Ms. Register is the director of America Saves, a national campaign the federation runs in coordination with more than 1,000 governmental, nonprofit and corporate entities. “Getting to zero debt is a wealth-building strategy,” and a cornerstone of the America Saves program, she said. (For more information, go to www.americasaves.org.)
But, of course, getting to zero debt is not exactly what the card companies encourage. Indeed, Ms. Register blames “relentless marketing” by credit card companies for the historic levels of consumer debt in America.
So do not be surprised if once you start paying off debt, your mailbox is flooded with new credit card offers.
“Credit card companies love to get you to take on more debt again,” said Douglas Heller, the executive director of Consumer Watchdog, an advocacy group based in Santa Monica, Calif. But he said there might be a silver lining to those new offers, if you know how credit scores work.
Those who fall into debt, he said, are often trapped in a downward spiral. “The higher your debt load, the lower your credit score,” he said. “And the lower your credit score, the more you will pay for any loan.” That, Mr. Heller added, “just makes it harder and harder for people to climb out of these holes.”
But these same forces can work in your favor, once you start paying off your debt. Lower debt should improve your credit score and help you negotiate lower interest rates on your remaining debt. That, in turn, makes it easier to pay it off.
Consumers may be hoping for a respite from high credit card interest because of recent cuts by the Federal Reserve. But even if the credit card companies do lower their interest rates — and they tend to lag behind the Fed — the few percentage points in Fed rate cuts do not amount to much when compared with the typical rate on a credit card.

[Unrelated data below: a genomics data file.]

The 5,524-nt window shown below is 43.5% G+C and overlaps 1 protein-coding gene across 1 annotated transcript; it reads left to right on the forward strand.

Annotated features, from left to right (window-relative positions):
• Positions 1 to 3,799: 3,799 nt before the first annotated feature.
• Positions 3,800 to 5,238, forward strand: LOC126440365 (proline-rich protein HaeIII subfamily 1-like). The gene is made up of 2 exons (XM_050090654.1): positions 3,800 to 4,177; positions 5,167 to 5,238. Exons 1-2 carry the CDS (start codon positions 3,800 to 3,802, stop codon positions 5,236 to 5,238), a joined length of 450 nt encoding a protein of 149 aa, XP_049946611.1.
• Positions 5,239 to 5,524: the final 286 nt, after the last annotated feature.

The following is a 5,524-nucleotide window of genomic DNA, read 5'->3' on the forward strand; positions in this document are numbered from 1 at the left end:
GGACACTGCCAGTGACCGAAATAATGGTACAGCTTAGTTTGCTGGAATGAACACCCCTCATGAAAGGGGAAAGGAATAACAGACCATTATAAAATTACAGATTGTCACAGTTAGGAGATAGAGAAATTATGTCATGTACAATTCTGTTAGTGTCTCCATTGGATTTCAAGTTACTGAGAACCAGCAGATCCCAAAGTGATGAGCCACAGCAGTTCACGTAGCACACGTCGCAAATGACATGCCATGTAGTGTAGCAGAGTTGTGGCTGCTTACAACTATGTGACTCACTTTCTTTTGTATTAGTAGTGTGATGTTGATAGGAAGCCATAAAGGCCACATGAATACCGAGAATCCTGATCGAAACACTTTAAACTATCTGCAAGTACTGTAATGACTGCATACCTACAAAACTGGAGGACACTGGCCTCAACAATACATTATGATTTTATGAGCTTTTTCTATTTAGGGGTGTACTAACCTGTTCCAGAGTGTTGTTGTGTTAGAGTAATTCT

A decrease of two percentage points, for example, may be a big proportion of what you are paying for your mortgage. If you have great credit, you may even be able to refinance your home for a good fixed-rate mortgage now. But if you are paying 18 or 20 percent on your credit card, a cut of two points does not mean much.
Paying down debt can have a much bigger impact — though not overnight. “You can’t just cut up your credit cards on Monday, and expect a change in your credit score on Tuesday,” Mr. Heller said. “Credit scores move more like a large ship than a speed boat.”
He also warned that some paths to debt reduction might damage your credit score, especially negotiating a lower balance on your credit card. Creditors will accept less money if they fear that someone is on the verge of default or bankruptcy. “In their eyes, they are cutting their losses,” Mr. Heller said. But if a creditor agrees to excuse a portion of your debt, that will hurt your credit score and may cost you in the long run.
So what about those low-cost credit card offers that will start appearing in your mailbox? Mr. Heller suggests using them to try to negotiate a lower rate with your current card company because having a long history with one company improves your credit score. But if your issuer will not match the lower amount, he said, you can always take one of those other offers.
Primary Press Contact
The Consumer Federation of America
Attn: America Saves Campaign
1620 Eye St NW, Suite 200
Washington, DC 20006